A project to counter misconceptions surrounding sexual abuse at trial has been announced by the Law Commission.
The legal review body project will also assess how evidence is used in the prosecution of sexual offences.
It comes after a review of how the criminal justice system handles rape cases found that one in two victims who say they have been raped have withdrawn from the investigation.
In June, the government’s “rape review” found that rape charges, prosecutions and convictions had declined over the past five years, although the prevalence of sex crimes remained stable.
The Law Commission’s new review will examine the law, guidelines and practice relating to trial in the prosecution of sexual offenses – including rape – and examine the need for reform.
The project aims to increase understanding of consent and sexual abuse and improve the treatment of victims, while ensuring that defendants receive a fair trial.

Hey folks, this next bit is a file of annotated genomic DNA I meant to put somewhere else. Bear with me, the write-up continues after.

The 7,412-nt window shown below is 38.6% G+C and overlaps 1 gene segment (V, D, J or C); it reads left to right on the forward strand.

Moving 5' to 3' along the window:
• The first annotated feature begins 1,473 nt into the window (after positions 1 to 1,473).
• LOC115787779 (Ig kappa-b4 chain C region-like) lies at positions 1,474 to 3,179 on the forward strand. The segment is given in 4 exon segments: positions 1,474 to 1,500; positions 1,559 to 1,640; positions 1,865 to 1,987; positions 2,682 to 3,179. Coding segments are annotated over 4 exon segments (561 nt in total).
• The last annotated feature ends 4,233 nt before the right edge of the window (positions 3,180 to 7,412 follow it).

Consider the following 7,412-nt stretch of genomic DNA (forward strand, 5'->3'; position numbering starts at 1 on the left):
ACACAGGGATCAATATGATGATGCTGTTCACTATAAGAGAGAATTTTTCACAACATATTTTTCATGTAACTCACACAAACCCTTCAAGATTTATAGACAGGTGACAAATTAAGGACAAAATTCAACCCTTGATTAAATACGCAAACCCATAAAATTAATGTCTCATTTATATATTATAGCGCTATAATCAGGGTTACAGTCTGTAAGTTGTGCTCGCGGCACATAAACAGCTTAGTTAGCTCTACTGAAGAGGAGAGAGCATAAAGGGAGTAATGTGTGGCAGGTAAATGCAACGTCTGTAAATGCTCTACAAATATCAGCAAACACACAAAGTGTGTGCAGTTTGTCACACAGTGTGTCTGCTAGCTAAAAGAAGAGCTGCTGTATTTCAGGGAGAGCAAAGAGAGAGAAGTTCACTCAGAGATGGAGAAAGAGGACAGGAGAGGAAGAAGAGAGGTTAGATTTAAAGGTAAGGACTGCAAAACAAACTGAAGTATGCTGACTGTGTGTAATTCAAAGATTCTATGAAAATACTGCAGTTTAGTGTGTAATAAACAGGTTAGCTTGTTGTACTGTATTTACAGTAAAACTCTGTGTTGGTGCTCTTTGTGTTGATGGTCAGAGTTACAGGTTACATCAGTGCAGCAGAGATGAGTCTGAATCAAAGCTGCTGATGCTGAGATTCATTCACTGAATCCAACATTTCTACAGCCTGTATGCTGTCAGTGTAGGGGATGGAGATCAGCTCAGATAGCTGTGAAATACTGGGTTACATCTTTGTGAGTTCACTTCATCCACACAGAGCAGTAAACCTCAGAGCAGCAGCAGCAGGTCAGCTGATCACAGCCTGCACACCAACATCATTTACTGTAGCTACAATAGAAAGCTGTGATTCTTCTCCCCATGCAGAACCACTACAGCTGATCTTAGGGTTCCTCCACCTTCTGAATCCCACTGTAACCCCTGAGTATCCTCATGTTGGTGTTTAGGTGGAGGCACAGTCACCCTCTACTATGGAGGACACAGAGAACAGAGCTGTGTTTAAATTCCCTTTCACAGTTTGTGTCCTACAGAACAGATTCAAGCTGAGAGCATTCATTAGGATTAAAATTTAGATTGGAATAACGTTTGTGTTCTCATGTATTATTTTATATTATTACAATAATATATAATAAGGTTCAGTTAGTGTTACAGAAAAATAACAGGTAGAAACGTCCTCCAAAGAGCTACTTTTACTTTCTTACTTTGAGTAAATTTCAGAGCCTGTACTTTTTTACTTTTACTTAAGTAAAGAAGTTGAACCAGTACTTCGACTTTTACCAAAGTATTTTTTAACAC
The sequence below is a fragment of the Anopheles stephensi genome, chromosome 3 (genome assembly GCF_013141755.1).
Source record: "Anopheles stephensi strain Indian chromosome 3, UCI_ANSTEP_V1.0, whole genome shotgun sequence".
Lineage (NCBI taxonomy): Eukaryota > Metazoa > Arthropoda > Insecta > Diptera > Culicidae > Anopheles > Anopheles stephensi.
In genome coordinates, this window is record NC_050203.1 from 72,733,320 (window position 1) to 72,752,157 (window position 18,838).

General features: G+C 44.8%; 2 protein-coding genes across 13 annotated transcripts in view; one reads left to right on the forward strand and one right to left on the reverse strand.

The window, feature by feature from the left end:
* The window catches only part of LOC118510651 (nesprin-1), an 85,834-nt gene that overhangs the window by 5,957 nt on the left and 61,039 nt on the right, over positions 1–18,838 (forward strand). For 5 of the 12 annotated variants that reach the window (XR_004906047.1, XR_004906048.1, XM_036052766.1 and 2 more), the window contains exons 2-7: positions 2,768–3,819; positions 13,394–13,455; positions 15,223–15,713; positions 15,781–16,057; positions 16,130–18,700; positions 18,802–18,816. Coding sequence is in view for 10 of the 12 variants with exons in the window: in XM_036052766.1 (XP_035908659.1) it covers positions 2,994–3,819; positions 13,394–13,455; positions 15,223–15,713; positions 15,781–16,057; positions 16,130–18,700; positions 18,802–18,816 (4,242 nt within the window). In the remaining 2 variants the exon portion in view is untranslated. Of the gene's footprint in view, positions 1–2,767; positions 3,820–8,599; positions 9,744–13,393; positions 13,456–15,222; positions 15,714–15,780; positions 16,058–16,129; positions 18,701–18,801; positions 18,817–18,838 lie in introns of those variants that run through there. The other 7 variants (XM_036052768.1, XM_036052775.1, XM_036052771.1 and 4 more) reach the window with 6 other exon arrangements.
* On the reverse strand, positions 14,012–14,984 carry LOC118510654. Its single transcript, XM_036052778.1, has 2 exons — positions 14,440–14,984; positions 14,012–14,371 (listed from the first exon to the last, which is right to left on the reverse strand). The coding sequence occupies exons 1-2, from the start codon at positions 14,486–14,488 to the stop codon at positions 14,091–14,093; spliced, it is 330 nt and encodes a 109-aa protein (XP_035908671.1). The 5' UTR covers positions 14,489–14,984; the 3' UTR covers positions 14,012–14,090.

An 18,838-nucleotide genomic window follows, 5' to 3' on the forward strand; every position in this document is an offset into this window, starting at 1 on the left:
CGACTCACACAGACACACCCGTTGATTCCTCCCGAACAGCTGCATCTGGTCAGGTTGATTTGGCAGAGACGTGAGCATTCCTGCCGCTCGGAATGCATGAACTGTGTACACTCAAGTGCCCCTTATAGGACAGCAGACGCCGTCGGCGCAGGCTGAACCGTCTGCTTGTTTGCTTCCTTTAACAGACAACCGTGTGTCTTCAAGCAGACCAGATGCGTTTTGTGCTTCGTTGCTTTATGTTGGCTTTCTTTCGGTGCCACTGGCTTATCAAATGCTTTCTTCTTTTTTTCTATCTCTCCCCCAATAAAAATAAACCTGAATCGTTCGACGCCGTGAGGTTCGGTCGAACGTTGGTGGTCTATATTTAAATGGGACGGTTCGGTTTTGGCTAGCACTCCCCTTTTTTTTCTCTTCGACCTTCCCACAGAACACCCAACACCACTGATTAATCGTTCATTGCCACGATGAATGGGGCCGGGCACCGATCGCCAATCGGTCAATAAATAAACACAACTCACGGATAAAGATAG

Justice Minister Victoria Atkins said the review will look closely at how to improve the trial process by ensuring that only relevant evidence is used and that harmful misconceptions – known as “myths of rape” – about these crimes are “relegated to the past”.
She said: “It is vital that victims of rape and sexual violence have confidence in the justice system and are treated with the utmost fairness in court.
“This important review will look closely at how to improve the trial process – ensuring that only relevant evidence is used and that harmful misconceptions about these crimes are a thing of the past.
“We are grateful to the Law Commission for doing this work, which builds on the government’s action plan to transform the response to rape and increase the volume of cases going through the system.”